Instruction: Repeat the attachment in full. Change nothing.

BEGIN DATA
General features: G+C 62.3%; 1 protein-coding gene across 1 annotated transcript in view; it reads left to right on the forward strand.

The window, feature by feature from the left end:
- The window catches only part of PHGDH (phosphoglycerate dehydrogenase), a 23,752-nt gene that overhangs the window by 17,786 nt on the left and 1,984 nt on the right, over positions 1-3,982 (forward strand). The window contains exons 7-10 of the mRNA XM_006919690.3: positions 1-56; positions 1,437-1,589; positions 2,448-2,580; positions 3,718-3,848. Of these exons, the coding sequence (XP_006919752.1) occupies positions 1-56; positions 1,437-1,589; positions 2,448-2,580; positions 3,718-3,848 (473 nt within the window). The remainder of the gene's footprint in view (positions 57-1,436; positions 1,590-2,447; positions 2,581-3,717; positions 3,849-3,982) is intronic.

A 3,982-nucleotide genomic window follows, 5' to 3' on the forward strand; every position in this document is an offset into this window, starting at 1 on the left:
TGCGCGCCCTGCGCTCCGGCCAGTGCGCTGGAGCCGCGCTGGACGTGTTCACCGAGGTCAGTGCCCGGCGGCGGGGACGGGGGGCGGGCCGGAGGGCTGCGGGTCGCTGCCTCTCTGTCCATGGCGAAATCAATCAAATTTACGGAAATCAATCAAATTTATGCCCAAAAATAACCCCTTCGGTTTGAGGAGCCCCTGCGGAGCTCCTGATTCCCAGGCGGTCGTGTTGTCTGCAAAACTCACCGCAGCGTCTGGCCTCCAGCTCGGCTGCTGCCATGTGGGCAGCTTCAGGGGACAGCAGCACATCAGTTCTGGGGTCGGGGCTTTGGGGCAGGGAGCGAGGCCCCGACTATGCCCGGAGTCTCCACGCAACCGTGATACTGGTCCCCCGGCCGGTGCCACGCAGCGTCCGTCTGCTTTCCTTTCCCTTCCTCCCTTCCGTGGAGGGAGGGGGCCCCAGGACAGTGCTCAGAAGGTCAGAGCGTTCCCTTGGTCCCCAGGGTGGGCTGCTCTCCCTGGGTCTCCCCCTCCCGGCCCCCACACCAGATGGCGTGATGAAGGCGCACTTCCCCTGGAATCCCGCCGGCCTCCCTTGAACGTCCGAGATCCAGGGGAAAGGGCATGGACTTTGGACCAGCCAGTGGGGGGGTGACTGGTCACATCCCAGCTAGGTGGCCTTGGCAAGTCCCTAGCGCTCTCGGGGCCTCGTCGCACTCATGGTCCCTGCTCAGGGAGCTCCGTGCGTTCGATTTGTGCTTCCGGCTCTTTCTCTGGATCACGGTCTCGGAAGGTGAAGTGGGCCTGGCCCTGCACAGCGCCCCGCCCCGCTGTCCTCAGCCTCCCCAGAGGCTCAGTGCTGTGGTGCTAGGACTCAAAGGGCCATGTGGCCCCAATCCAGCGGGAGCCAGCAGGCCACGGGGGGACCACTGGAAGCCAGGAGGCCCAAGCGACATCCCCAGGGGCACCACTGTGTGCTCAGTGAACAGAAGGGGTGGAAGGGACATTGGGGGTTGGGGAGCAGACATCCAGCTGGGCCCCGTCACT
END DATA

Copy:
General features: G+C 62.3%; 1 protein-coding gene across 1 annotated transcript in view; it reads left to right on the forward strand.

The window, feature by feature from the left end:
- The window catches only part of PHGDH (phosphoglycerate dehydrogenase), a 23,752-nt gene that overhangs the window by 17,786 nt on the left and 1,984 nt on the right, over positions 1-3,982 (forward strand). The window contains exons 7-10 of the mRNA XM_006919690.3: positions 1-56; positions 1,437-1,589; positions 2,448-2,580; positions 3,718-3,848. Of these exons, the coding sequence (XP_006919752.1) occupies positions 1-56; positions 1,437-1,589; positions 2,448-2,580; positions 3,718-3,848 (473 nt within the window). The remainder of the gene's footprint in view (positions 57-1,436; positions 1,590-2,447; positions 2,581-3,717; positions 3,849-3,982) is intronic.

A 3,982-nucleotide genomic window follows, 5' to 3' on the forward strand; every position in this document is an offset into this window, starting at 1 on the left:
TGCGCGCCCTGCGCTCCGGCCAGTGCGCTGGAGCCGCGCTGGACGTGTTCACCGAGGTCAGTGCCCGGCGGCGGGGACGGGGGGCGGGCCGGAGGGCTGCGGGTCGCTGCCTCTCTGTCCATGGCGAAATCAATCAAATTTACGGAAATCAATCAAATTTATGCCCAAAAATAACCCCTTCGGTTTGAGGAGCCCCTGCGGAGCTCCTGATTCCCAGGCGGTCGTGTTGTCTGCAAAACTCACCGCAGCGTCTGGCCTCCAGCTCGGCTGCTGCCATGTGGGCAGCTTCAGGGGACAGCAGCACATCAGTTCTGGGGTCGGGGCTTTGGGGCAGGGAGCGAGGCCCCGACTATGCCCGGAGTCTCCACGCAACCGTGATACTGGTCCCCCGGCCGGTGCCACGCAGCGTCCGTCTGCTTTCCTTTCCCTTCCTCCCTTCCGTGGAGGGAGGGGGCCCCAGGACAGTGCTCAGAAGGTCAGAGCGTTCCCTTGGTCCCCAGGGTGGGCTGCTCTCCCTGGGTCTCCCCCTCCCGGCCCCCACACCAGATGGCGTGATGAAGGCGCACTTCCCCTGGAATCCCGCCGGCCTCCCTTGAACGTCCGAGATCCAGGGGAAAGGGCATGGACTTTGGACCAGCCAGTGGGGGGGTGACTGGTCACATCCCAGCTAGGTGGCCTTGGCAAGTCCCTAGCGCTCTCGGGGCCTCGTCGCACTCATGGTCCCTGCTCAGGGAGCTCCGTGCGTTCGATTTGTGCTTCCGGCTCTTTCTCTGGATCACGGTCTCGGAAGGTGAAGTGGGCCTGGCCCTGCACAGCGCCCCGCCCCGCTGTCCTCAGCCTCCCCAGAGGCTCAGTGCTGTGGTGCTAGGACTCAAAGGGCCATGTGGCCCCAATCCAGCGGGAGCCAGCAGGCCACGGGGGGACCACTGGAAGCCAGGAGGCCCAAGCGACATCCCCAGGGGCACCACTGTGTGCTCAGTGAACAGAAGGGGTGGAAGGGACATTGGGGGTTGGGGAGCAGACATCCAGCTGGGCCCCGTCACT